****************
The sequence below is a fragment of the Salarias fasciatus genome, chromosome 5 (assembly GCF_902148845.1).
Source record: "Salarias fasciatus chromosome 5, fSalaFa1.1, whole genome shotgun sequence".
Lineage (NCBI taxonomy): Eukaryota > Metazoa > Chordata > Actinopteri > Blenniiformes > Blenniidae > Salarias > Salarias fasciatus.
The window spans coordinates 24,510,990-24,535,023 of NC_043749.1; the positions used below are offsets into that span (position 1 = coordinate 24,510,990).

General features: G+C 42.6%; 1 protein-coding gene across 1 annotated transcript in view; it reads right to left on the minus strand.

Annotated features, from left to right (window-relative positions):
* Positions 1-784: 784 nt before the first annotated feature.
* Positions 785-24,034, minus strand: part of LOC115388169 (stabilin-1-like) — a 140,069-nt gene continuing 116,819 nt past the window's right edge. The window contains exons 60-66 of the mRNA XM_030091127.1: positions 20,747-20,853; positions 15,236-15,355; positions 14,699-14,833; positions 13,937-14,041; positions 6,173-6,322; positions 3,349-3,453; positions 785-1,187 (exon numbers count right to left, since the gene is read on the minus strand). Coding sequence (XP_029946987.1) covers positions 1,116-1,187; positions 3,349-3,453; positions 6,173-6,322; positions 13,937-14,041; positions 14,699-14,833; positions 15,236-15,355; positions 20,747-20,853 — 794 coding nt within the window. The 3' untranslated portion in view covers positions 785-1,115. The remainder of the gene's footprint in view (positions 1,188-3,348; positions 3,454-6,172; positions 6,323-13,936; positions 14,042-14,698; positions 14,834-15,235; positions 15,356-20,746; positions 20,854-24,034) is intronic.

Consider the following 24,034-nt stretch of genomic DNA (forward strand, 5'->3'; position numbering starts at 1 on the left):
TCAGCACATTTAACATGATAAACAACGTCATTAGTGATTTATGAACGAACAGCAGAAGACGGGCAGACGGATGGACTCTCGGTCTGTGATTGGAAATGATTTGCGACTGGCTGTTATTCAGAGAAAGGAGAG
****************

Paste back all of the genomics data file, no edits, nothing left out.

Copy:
The sequence below is a fragment of the Salarias fasciatus genome, chromosome 5 (assembly GCF_902148845.1).
Source record: "Salarias fasciatus chromosome 5, fSalaFa1.1, whole genome shotgun sequence".
Lineage (NCBI taxonomy): Eukaryota > Metazoa > Chordata > Actinopteri > Blenniiformes > Blenniidae > Salarias > Salarias fasciatus.
The window spans coordinates 24,510,990-24,535,023 of NC_043749.1; the positions used below are offsets into that span (position 1 = coordinate 24,510,990).

General features: G+C 42.6%; 1 protein-coding gene across 1 annotated transcript in view; it reads right to left on the minus strand.

Annotated features, from left to right (window-relative positions):
* Positions 1-784: 784 nt before the first annotated feature.
* Positions 785-24,034, minus strand: part of LOC115388169 (stabilin-1-like) — a 140,069-nt gene continuing 116,819 nt past the window's right edge. The window contains exons 60-66 of the mRNA XM_030091127.1: positions 20,747-20,853; positions 15,236-15,355; positions 14,699-14,833; positions 13,937-14,041; positions 6,173-6,322; positions 3,349-3,453; positions 785-1,187 (exon numbers count right to left, since the gene is read on the minus strand). Coding sequence (XP_029946987.1) covers positions 1,116-1,187; positions 3,349-3,453; positions 6,173-6,322; positions 13,937-14,041; positions 14,699-14,833; positions 15,236-15,355; positions 20,747-20,853 — 794 coding nt within the window. The 3' untranslated portion in view covers positions 785-1,115. The remainder of the gene's footprint in view (positions 1,188-3,348; positions 3,454-6,172; positions 6,323-13,936; positions 14,042-14,698; positions 14,834-15,235; positions 15,356-20,746; positions 20,854-24,034) is intronic.

Consider the following 24,034-nt stretch of genomic DNA (forward strand, 5'->3'; position numbering starts at 1 on the left):
TCAGCACATTTAACATGATAAACAACGTCATTAGTGATTTATGAACGAACAGCAGAAGACGGGCAGACGGATGGACTCTCGGTCTGTGATTGGAAATGATTTGCGACTGGCTGTTATTCAGAGAAAGGAGAG